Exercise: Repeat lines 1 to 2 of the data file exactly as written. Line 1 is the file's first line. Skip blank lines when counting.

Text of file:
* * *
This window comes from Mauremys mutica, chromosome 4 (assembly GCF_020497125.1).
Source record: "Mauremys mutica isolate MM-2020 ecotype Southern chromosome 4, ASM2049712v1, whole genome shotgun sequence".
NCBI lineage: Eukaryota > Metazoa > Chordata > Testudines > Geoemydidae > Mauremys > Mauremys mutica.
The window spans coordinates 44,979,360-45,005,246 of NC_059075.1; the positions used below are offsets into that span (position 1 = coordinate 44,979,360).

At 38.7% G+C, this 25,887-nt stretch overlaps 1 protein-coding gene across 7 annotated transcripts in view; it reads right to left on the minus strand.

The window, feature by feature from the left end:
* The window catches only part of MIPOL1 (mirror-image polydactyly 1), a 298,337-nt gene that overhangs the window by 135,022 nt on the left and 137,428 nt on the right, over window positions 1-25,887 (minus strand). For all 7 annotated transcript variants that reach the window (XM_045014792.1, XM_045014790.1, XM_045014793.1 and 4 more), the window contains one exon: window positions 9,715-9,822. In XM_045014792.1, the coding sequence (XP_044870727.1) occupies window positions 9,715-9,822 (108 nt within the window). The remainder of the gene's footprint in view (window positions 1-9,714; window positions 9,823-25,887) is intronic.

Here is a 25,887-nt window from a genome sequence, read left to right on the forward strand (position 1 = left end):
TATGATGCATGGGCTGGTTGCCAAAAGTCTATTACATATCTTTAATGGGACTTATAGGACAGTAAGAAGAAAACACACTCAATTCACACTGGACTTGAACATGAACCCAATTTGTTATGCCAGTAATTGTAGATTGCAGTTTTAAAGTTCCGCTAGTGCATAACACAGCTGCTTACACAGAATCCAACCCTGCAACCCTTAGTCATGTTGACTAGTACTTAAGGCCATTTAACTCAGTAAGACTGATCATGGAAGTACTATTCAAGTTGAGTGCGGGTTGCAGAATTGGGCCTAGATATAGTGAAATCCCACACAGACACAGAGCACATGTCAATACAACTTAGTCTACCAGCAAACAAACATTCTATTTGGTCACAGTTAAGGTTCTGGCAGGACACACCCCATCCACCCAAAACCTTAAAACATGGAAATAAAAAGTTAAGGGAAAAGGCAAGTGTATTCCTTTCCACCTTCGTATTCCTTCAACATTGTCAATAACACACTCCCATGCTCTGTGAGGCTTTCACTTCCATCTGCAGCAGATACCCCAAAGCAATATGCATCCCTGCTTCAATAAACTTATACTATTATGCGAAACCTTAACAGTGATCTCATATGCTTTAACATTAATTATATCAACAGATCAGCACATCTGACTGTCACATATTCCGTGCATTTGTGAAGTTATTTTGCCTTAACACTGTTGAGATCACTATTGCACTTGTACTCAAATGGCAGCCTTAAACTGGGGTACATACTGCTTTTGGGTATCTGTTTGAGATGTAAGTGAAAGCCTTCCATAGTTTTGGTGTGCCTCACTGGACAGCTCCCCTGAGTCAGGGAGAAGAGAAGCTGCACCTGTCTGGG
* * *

This window comes from Mauremys mutica, chromosome 4 (assembly GCF_020497125.1).
Source record: "Mauremys mutica isolate MM-2020 ecotype Southern chromosome 4, ASM2049712v1, whole genome shotgun sequence".